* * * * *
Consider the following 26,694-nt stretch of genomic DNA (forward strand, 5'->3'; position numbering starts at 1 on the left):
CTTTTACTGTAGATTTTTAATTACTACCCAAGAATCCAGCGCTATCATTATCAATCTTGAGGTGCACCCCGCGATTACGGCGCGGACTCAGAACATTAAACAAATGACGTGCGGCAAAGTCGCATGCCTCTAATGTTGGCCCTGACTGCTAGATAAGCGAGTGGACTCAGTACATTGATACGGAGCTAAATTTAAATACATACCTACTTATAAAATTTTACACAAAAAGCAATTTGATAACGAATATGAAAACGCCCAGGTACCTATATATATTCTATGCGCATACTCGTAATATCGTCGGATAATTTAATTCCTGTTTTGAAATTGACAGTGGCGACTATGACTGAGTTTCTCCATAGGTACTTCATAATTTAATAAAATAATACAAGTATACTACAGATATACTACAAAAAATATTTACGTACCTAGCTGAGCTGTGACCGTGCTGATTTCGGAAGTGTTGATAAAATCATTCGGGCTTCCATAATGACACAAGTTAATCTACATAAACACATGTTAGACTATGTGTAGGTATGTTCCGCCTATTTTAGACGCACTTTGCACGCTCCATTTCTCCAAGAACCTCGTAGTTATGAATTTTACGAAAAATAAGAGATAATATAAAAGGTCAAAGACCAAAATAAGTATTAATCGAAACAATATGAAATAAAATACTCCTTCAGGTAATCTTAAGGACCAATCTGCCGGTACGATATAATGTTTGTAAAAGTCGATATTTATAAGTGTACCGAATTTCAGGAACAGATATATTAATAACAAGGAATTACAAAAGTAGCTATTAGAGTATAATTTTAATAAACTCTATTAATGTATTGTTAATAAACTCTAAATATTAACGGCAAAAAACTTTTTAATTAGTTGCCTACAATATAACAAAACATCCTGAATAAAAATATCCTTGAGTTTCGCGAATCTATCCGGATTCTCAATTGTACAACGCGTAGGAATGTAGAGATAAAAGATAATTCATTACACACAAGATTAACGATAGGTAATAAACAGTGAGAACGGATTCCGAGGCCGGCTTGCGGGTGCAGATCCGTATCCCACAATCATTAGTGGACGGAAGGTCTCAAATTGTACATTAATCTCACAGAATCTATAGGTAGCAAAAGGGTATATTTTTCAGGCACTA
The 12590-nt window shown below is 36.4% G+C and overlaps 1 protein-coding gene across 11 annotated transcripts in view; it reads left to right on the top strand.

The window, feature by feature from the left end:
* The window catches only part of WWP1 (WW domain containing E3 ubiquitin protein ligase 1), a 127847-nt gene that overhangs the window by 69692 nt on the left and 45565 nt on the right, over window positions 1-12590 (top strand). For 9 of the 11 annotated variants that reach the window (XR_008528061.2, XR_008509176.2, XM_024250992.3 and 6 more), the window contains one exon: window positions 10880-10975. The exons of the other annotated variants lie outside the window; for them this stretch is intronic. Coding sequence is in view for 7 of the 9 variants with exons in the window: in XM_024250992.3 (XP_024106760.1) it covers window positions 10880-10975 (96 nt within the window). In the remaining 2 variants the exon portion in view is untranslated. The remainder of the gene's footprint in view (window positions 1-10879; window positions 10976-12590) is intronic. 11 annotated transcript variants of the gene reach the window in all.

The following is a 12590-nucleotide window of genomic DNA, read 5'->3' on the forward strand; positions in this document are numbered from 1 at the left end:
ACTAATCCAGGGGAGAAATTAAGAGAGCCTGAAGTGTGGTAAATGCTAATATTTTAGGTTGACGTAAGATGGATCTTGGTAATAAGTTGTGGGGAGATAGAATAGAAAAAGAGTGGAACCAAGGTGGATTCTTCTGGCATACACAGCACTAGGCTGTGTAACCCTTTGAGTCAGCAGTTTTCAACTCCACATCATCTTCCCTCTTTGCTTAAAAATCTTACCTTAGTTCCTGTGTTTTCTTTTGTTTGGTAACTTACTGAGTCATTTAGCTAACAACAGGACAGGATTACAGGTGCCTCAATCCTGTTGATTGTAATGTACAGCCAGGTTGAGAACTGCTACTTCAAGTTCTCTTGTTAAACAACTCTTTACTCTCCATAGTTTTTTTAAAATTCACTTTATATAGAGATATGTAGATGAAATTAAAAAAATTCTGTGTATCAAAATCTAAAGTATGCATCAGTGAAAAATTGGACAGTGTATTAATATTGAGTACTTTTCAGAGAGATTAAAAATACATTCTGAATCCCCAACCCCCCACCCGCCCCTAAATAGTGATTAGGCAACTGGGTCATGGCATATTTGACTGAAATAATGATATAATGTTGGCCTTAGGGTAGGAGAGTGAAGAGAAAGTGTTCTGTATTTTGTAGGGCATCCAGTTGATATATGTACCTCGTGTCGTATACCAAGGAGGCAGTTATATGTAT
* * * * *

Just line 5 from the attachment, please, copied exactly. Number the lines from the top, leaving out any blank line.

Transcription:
* The window catches only part of WWP1 (WW domain containing E3 ubiquitin protein ligase 1), a 127847-nt gene that overhangs the window by 69692 nt on the left and 45565 nt on the right, over window positions 1-12590 (top strand). For 9 of the 11 annotated variants that reach the window (XR_008528061.2, XR_008509176.2, XM_024250992.3 and 6 more), the window contains one exon: window positions 10880-10975. The exons of the other annotated variants lie outside the window; for them this stretch is intronic. Coding sequence is in view for 7 of the 9 variants with exons in the window: in XM_024250992.3 (XP_024106760.1) it covers window positions 10880-10975 (96 nt within the window). In the remaining 2 variants the exon portion in view is untranslated. The remainder of the gene's footprint in view (window positions 1-10879; window positions 10976-12590) is intronic. 11 annotated transcript variants of the gene reach the window in all.